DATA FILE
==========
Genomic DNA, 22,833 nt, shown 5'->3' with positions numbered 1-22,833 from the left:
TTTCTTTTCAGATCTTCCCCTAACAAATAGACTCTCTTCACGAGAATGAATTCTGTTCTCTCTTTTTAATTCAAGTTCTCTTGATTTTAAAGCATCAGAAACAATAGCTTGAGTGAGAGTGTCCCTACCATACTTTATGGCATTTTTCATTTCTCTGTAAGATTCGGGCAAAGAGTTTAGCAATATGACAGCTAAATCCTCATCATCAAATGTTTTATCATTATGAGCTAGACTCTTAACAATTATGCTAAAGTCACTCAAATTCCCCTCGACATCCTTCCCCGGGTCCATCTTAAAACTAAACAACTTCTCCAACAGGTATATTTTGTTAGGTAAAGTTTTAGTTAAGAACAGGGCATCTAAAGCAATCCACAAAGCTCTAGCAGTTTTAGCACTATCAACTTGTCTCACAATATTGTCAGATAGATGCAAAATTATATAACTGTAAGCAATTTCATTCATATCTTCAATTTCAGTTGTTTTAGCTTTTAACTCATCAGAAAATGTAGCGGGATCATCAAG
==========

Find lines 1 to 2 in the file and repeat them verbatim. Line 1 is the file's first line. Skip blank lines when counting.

Genomic DNA, 22,833 nt, shown 5'->3' with positions numbered 1-22,833 from the left:
TTTCTTTTCAGATCTTCCCCTAACAAATAGACTCTCTTCACGAGAATGAATTCTGTTCTCTCTTTTTAATTCAAGTTCTCTTGATTTTAAAGCATCAGAAACAATAGCTTGAGTGAGAGTGTCCCTACCATACTTTATGGCATTTTTCATTTCTCTGTAAGATTCGGGCAAAGAGTTTAGCAATATGACAGCTAAATCCTCATCATCAAATGTTTTATCATTATGAGCTAGACTCTTAACAATTATGCTAAAGTCACTCAAATTCCCCTCGACATCCTTCCCCGGGTCCATCTTAAAACTAAACAACTTCTCCAACAGGTATATTTTGTTAGGTAAAGTTTTAGTTAAGAACAGGGCATCTAAAGCAATCCACAAAGCTCTAGCAGTTTTAGCACTATCAACTTGTCTCACAATATTGTCAGATAGATGCAAAATTATATAACTGTAAGCAATTTCATTCATATCTTCAATTTCAGTTGTTTTAGCTTTTAACTCATCAGAAAATGTAGCGGGATCATCAAG